serious impediment to better use of geospatial data and tools for disaster management is that “uninformed, overwhelmed public officials get sold expensive systems they don’t need and don’t know how to use.” Several testified to the need for a “common denominator” set of tools with designs based on user requirements. Moreover, such tools must be simple, easy to use, and tailored to what users really need (for example, functions to assist navigation through the application, functions for basic query and measurement of location, and tools for the management of saved files). At the same time, users often fail to take advantage of capabilities because they are unfamiliar with them. Typically, users only encounter geospatial data and tools during emergencies, so they do not know what is available or how to make use of it. Also, it can be hard to get users to adopt new technology, especially in the midst of an event when novel approaches feel like distractions rather than solutions to emergency responders. To address these challenges, users argue that geospatial data and tools should be integrated as a routine component of emergency planning, training, exercises, and routine incident operations, so that during major disasters they are readily available and easily incorporated.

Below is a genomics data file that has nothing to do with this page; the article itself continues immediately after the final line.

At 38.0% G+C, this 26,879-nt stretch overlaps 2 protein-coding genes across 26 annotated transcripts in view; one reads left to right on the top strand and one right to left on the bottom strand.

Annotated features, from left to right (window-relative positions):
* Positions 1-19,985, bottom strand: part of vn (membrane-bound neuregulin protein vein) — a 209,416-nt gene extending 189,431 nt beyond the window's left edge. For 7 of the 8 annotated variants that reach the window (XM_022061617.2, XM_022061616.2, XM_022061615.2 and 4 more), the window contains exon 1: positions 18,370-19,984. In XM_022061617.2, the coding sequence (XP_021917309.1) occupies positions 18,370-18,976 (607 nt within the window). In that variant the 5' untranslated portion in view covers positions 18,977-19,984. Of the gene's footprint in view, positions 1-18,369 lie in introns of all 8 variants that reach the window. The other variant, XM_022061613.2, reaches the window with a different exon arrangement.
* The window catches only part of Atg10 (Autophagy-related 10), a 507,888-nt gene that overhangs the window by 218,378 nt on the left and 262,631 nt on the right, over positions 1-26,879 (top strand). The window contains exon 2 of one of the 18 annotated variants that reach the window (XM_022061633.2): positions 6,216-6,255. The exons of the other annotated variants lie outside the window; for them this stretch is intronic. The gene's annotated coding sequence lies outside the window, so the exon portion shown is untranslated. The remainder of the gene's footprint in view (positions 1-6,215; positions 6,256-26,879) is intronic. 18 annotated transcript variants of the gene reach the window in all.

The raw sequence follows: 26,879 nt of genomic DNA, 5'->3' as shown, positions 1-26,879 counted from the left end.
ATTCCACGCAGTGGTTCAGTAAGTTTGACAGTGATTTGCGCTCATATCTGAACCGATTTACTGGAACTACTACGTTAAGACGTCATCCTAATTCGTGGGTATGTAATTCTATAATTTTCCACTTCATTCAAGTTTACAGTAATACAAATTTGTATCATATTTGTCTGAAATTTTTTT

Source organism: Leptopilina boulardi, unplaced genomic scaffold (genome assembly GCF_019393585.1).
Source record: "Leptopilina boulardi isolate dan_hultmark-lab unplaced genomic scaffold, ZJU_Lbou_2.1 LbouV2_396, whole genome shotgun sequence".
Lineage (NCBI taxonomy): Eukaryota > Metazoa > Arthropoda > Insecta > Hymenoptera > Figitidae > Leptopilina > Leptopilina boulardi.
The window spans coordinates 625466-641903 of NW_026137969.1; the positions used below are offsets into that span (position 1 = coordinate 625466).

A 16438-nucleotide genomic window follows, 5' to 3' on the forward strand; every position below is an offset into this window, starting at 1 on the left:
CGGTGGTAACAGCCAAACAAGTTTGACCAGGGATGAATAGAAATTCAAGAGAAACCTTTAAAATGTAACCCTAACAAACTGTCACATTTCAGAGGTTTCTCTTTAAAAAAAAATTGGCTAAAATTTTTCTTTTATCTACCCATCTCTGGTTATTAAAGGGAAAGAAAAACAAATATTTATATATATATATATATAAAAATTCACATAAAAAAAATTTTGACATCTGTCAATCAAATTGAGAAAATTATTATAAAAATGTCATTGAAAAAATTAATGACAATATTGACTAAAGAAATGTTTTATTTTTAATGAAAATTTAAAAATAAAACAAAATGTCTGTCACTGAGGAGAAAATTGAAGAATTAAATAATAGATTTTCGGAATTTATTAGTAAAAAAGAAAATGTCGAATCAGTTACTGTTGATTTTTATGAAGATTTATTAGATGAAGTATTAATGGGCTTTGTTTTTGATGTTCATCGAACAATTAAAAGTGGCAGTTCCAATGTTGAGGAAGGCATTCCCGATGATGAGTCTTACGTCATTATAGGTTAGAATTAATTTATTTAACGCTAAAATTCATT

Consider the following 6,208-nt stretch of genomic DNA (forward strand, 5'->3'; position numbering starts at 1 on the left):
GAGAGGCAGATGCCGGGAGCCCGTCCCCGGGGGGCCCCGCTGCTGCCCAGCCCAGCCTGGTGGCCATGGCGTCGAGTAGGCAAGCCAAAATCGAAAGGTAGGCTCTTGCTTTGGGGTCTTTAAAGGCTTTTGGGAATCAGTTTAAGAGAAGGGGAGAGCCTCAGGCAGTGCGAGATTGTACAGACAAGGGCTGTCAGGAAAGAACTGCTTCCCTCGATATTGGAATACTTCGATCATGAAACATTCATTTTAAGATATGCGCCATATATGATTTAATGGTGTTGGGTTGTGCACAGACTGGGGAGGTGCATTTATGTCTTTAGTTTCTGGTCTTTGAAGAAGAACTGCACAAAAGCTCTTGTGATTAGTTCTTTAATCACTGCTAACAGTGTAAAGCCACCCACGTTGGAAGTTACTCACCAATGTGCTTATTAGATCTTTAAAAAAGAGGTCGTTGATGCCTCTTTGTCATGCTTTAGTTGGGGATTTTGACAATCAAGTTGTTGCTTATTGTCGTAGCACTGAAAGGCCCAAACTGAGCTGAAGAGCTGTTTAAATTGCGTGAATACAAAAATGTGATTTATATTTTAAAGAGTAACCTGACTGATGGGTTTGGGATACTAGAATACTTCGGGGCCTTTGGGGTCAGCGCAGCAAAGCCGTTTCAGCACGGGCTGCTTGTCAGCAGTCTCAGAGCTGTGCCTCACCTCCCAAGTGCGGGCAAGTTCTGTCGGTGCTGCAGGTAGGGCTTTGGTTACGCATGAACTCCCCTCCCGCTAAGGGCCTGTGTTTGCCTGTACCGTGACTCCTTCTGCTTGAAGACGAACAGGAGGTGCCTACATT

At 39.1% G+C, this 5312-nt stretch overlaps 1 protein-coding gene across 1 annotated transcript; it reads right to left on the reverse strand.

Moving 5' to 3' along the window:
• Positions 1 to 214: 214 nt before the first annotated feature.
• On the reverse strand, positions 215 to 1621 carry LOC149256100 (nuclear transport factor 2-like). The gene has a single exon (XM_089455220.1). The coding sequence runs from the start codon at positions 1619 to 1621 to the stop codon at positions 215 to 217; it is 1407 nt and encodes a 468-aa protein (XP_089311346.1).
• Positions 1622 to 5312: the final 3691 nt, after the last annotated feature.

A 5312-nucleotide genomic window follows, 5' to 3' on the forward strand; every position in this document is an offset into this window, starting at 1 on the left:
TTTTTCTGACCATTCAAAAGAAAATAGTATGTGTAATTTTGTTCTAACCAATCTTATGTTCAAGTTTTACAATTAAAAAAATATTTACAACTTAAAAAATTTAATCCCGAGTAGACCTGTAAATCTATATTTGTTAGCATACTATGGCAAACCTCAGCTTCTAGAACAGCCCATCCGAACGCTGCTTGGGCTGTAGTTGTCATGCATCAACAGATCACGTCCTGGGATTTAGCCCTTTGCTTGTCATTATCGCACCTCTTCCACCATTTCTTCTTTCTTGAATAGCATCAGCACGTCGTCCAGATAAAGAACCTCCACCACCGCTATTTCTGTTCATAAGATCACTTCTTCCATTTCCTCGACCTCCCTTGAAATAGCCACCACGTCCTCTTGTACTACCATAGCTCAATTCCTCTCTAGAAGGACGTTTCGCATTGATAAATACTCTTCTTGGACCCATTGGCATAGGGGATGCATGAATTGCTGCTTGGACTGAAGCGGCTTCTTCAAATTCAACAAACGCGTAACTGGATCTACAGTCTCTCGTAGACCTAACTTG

Although numerous tools exist and may be very useful in the planning stages, they are not as effectively used during response because (1) the necessary data may be of poor quality or not available during response, or (2) the tools have not yet been fully integrated into regular response activities. The committee concludes that efforts should be made to more effectively integrate the use of geospatial tools into all phases of emergency management, as proposed in Recommendation 1. Additional research is needed on how geospatial data and tools can be used for decision support in the special conditions that prevail during emergency response.
RECOMMENDATION 8: The National Science Foundation and federal agencies with responsibility for funding research on emergency management should support the adaptation, development, and improvement of geospatial tools for the specific conditions and requirements of all phases of emergency management.
Presentations to the committee provided ample evidence of the nonuse and underutilization of geospatial data and tools, and previous sections of this report have focused on many of the causes cited by the indi-